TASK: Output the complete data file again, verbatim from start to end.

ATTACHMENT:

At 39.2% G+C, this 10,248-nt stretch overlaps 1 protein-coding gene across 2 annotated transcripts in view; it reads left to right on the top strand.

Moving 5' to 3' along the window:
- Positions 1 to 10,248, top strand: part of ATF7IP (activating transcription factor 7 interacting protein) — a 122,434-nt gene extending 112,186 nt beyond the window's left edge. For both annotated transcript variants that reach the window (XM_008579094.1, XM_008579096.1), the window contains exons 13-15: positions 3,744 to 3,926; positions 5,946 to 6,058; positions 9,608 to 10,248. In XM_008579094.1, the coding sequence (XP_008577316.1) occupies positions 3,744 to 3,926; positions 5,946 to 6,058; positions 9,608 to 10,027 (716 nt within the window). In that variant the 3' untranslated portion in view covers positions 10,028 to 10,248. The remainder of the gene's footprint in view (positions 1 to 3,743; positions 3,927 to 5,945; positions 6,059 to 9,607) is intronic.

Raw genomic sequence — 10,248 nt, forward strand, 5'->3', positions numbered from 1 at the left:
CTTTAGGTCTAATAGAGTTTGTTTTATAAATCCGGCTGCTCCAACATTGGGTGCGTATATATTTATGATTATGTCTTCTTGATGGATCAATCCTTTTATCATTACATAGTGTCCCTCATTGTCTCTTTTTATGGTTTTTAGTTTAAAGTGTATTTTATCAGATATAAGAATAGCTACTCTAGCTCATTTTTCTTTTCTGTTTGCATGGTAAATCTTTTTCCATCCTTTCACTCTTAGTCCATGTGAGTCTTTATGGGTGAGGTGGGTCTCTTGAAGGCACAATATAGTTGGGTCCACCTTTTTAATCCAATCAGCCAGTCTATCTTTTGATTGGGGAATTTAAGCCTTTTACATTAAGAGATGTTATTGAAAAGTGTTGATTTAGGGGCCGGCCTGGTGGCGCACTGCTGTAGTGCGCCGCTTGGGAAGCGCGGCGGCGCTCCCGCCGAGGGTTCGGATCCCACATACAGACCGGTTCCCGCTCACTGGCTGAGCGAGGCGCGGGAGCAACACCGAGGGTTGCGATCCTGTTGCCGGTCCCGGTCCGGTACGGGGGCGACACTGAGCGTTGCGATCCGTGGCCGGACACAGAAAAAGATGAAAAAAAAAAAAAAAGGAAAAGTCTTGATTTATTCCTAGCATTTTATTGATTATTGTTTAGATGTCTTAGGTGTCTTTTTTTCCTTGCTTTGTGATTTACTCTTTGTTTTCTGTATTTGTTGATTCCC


At 39.2% G+C, this 10,248-nt stretch overlaps 1 protein-coding gene across 2 annotated transcripts in view; it reads left to right on the top strand.

Moving 5' to 3' along the window:
- Positions 1 to 10,248, top strand: part of ATF7IP (activating transcription factor 7 interacting protein) — a 122,434-nt gene extending 112,186 nt beyond the window's left edge. For both annotated transcript variants that reach the window (XM_008579094.1, XM_008579096.1), the window contains exons 13-15: positions 3,744 to 3,926; positions 5,946 to 6,058; positions 9,608 to 10,248. In XM_008579094.1, the coding sequence (XP_008577316.1) occupies positions 3,744 to 3,926; positions 5,946 to 6,058; positions 9,608 to 10,027 (716 nt within the window). In that variant the 3' untranslated portion in view covers positions 10,028 to 10,248. The remainder of the gene's footprint in view (positions 1 to 3,743; positions 3,927 to 5,945; positions 6,059 to 9,607) is intronic.

Raw genomic sequence — 10,248 nt, forward strand, 5'->3', positions numbered from 1 at the left:
CTTTAGGTCTAATAGAGTTTGTTTTATAAATCCGGCTGCTCCAACATTGGGTGCGTATATATTTATGATTATGTCTTCTTGATGGATCAATCCTTTTATCATTACATAGTGTCCCTCATTGTCTCTTTTTATGGTTTTTAGTTTAAAGTGTATTTTATCAGATATAAGAATAGCTACTCTAGCTCATTTTTCTTTTCTGTTTGCATGGTAAATCTTTTTCCATCCTTTCACTCTTAGTCCATGTGAGTCTTTATGGGTGAGGTGGGTCTCTTGAAGGCACAATATAGTTGGGTCCACCTTTTTAATCCAATCAGCCAGTCTATCTTTTGATTGGGGAATTTAAGCCTTTTACATTAAGAGATGTTATTGAAAAGTGTTGATTTAGGGGCCGGCCTGGTGGCGCACTGCTGTAGTGCGCCGCTTGGGAAGCGCGGCGGCGCTCCCGCCGAGGGTTCGGATCCCACATACAGACCGGTTCCCGCTCACTGGCTGAGCGAGGCGCGGGAGCAACACCGAGGGTTGCGATCCTGTTGCCGGTCCCGGTCCGGTACGGGGGCGACACTGAGCGTTGCGATCCGTGGCCGGACACAGAAAAAGATGAAAAAAAAAAAAAAAGGAAAAGTCTTGATTTATTCCTAGCATTTTATTGATTATTGTTTAGATGTCTTAGGTGTCTTTTTTTCCTTGCTTTGTGATTTACTCTTTGTTTTCTGTATTTGTTGATTCCC